Europe’s unluckiest train station will gain new life

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Canfranc train station

The “Titanic of the Mountains”, or what is known for being the unluckiest railway station in Europe, will gain a new lease of life as a five-star hotel, some 51 years after the closure of the international rail link across the Pyrenees.

More than a thousand meters above sea level, Canfranc is a village on the French-Spanish border known for home to an imposing train station. Despite having been conceived in 1853, it was not fully completed until 1928.

O The Guardian write that there are many myth e legends around the train station, such as the fact that it changed the course of World War II.

It did not change, but it played an important role: after the Nazis occupied France, Franco’s Spanish regime used Canfranc to exchange tungsten for Nazi gold. Franco wanted to maintain good relations with Great Britain and the United States, but he could not refuse the opportunity for profitable trade with Nazi Germany.

As an international crossing point, the station was one of the most discreet. Some say it was used by spies from all corners of the world, in addition to Jews who escaped persecution in Vichy France via Canfranc.

The Spanish railway station is known as “Titanic of the Mountains” because, like the ship, it can be seen as a failed ambition metaphor, carrying your share of random.

According to the The Guardian, the station had just opened when the 1929 financial crisis broke out. Two years later, it was damaged by fire. In 1936, the Spanish Civil War began and, just as it ended, World War II broke out.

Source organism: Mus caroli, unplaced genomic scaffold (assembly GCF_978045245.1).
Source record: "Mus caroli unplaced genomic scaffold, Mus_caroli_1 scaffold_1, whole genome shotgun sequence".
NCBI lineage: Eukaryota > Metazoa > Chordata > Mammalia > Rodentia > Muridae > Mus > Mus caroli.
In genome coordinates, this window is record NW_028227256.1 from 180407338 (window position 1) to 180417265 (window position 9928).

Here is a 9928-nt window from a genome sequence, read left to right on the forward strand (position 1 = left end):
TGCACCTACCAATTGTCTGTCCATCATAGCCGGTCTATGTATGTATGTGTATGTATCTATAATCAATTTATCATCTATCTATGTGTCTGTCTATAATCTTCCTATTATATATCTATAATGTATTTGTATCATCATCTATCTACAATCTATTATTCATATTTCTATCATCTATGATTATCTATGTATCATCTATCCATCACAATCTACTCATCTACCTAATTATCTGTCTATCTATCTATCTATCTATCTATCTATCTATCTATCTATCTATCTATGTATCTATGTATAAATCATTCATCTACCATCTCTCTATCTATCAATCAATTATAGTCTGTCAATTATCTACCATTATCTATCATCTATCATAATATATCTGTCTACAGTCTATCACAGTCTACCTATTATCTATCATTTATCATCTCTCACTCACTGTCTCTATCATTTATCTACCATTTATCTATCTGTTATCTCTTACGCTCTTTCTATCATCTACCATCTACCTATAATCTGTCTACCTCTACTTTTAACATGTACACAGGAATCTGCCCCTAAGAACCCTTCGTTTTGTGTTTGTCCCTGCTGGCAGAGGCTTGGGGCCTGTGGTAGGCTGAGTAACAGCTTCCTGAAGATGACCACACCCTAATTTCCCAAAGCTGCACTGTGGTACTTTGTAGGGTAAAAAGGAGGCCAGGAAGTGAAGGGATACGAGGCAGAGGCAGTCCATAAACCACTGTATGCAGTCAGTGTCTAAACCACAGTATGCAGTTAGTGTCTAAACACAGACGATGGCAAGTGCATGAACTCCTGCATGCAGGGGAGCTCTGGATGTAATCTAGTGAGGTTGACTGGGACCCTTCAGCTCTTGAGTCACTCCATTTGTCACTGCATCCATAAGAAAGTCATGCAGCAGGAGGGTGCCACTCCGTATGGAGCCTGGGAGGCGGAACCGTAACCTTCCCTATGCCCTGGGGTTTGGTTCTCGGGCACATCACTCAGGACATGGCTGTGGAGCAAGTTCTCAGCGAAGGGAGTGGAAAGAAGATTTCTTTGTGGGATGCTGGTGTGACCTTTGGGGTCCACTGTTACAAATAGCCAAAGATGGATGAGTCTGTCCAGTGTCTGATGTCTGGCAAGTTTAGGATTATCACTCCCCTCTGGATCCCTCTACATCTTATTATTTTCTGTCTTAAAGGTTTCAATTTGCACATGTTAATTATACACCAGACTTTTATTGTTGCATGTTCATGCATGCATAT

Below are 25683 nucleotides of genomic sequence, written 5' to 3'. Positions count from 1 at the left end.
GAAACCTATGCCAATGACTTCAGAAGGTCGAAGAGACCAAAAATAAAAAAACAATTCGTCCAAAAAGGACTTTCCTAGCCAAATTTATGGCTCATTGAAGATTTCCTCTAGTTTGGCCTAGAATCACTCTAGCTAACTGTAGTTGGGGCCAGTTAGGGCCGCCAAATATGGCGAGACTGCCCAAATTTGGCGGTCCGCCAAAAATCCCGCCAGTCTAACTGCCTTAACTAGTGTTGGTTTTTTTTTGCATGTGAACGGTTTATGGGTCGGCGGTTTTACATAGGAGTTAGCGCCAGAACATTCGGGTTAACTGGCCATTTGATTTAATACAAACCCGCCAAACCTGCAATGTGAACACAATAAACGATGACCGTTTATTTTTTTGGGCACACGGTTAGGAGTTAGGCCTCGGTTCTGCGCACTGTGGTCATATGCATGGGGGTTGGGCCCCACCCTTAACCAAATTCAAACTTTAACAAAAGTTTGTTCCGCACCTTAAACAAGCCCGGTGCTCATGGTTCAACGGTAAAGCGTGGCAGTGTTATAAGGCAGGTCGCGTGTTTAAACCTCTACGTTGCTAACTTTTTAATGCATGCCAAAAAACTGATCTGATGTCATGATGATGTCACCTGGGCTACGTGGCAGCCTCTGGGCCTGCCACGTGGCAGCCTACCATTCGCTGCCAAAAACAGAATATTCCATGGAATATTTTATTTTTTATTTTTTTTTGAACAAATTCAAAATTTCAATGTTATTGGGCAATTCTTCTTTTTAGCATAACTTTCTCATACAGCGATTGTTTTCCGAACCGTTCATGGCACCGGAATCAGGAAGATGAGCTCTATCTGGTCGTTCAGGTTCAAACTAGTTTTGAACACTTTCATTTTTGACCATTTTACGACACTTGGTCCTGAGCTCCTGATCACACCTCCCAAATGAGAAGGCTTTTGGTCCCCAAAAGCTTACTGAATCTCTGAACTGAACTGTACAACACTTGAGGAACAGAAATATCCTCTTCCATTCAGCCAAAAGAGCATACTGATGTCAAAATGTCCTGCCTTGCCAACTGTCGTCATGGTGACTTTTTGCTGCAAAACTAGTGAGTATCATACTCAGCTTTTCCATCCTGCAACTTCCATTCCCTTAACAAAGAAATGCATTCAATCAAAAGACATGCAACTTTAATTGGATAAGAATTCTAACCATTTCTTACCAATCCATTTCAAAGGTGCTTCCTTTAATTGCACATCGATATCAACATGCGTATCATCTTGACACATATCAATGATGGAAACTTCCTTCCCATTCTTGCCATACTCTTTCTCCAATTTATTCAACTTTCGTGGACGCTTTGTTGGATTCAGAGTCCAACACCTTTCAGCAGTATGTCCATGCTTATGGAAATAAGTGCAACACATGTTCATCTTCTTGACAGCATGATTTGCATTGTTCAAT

Don’t be fooled if you think that bad luck stopped here: when hostilities ended, the Franco dictatorship was isolated and international rail traffic only resumed in the 1950s.

In 1970, a derailment damaged a bridge and was the perfect excuse to leave the station abandoned, becoming an “involuntary railway mausoleum of enormous sentimental and patrimonial value”.

Currently, the station only operates a modest Spanish domestic service, but it will become a luxurious hotel of five stars.

With 104 rooms and a cost budget of 27 million euros, the hotel is being designed by the architects Joaquín Magrazó and Fernando Usado in conjunction with the regional government of Aragon and the hotel chain Barceló.

The British daily says that the facade will be preserved, but behind the station, a new one is being built. The complex will also include a conference center with 200 seats, a railway museum, shops, and a refuge for pilgrims, as Canfranc is on one of the routes to Santiago de Compostela.

It is expected that the works will be completed by the end of next year and that, at that time, the village will gain a new lease of life.

73a6ccb87257481bf03434001195fb58 Europe's unluckiest train station will gain new life Liliana Malainho, ZAP //